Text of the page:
Michelle Rodriguez doesn't hold back. The Alpha female of the "Fast and Furious" franchise, Rodriguez is known for her tough-girl exterior and her reputation as one of the most outspoken women in Hollywood.
And in a recent interview with NJ.com, the "Furious 7" actress dropped some major truth bombs about the pervasiveness of sexism in Hollywood.
"I have such a strong sense of self, there are certain lines I just won't cross," Rodriguez said. "I'm really picky about the parts I choose. I can't be the slut. I cannot be just the girlfriend. I can't be the girl who gets empowered because she's been raped. I can't be the girl who gets empowered and then dies."
Rodriguez nearly left the "Fast" franchise when she disagreed with the development of her character Leticia "Letty" Ortiz. An earlier version of the 2001 street racing flick had Letty in a love triangle with Dom (Vin Diesel) and Brian (Paul Walker). The idea was later abandoned, after Rodriguez threatened to quit.
"I just said to myself, look, you're going to just have to create your own archetype, doesn't matter if you go broke doing it," she said. "And I almost did go broke, twice! But people finally got it: OK, Michelle is not malleable, you're not going to influence her by shining fame and money at her, and they stopped offering me that sort of stuff. But you know, it's a Catch-22. It's helped me and it's screwed me. I've stuck to my guns and I'm proud and people get it. But I also haven't carried a movie since 'Girlfight.'"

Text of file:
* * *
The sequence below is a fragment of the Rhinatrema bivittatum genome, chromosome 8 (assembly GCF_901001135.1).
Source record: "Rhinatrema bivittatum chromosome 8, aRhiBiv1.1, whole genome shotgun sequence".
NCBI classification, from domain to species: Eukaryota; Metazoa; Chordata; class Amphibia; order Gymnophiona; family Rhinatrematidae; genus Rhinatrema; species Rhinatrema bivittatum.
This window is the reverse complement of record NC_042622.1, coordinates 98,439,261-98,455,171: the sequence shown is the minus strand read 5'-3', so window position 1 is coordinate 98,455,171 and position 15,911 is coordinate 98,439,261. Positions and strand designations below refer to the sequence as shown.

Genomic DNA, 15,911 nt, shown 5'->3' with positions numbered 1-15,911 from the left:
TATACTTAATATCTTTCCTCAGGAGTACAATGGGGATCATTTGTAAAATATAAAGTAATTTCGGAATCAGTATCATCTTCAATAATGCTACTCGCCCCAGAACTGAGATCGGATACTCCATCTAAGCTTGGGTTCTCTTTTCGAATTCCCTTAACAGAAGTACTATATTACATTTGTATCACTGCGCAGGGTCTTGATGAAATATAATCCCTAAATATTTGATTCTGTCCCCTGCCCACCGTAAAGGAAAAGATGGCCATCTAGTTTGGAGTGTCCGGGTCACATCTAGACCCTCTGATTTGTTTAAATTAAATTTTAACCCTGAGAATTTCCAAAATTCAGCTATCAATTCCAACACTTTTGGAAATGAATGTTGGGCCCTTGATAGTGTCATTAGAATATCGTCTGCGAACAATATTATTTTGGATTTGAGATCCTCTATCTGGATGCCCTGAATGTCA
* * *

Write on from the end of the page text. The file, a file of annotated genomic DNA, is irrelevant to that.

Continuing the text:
So how do women in Hollywood subvert these tropes and archetypes? According to Rodriguez, it all starts with the writing.
"I remember this script that came over my desk and it's -- I'm not even going to name it, it'll just get me in more trouble -- but I was reading it and at first I wanted to say no, because she's Latina and she's a drug dealer, and that's like the only time you see Latin-Americans in Hollywood pictures," she said. "But I kept reading and I thought, well, some of it is based on truth, and she's kind of an interesting person. And then I turn the page and they've stuck in this rape scene. Which didn't even happen in real life, they just stuck it in there, this made-up thing and I thought, why? Why it is necessary to take her down like that?"
"I mean, like 'Million Dollar Baby' -- why's she got to die at the end, man?" she added. "I mean, I get the tear-jerking, but would you do that to a male character?... Like 80 percent of the writers out there are men, and of course you're going to write what you know. But it's our fault as women for not penetrating that market, you know? I can't complain about the scripts that are out there until I start writing some myself."
So what are you waiting for, Michelle? We're super effing excited for that all-female version of "Reservoir Dogs" you pitched earlier this year.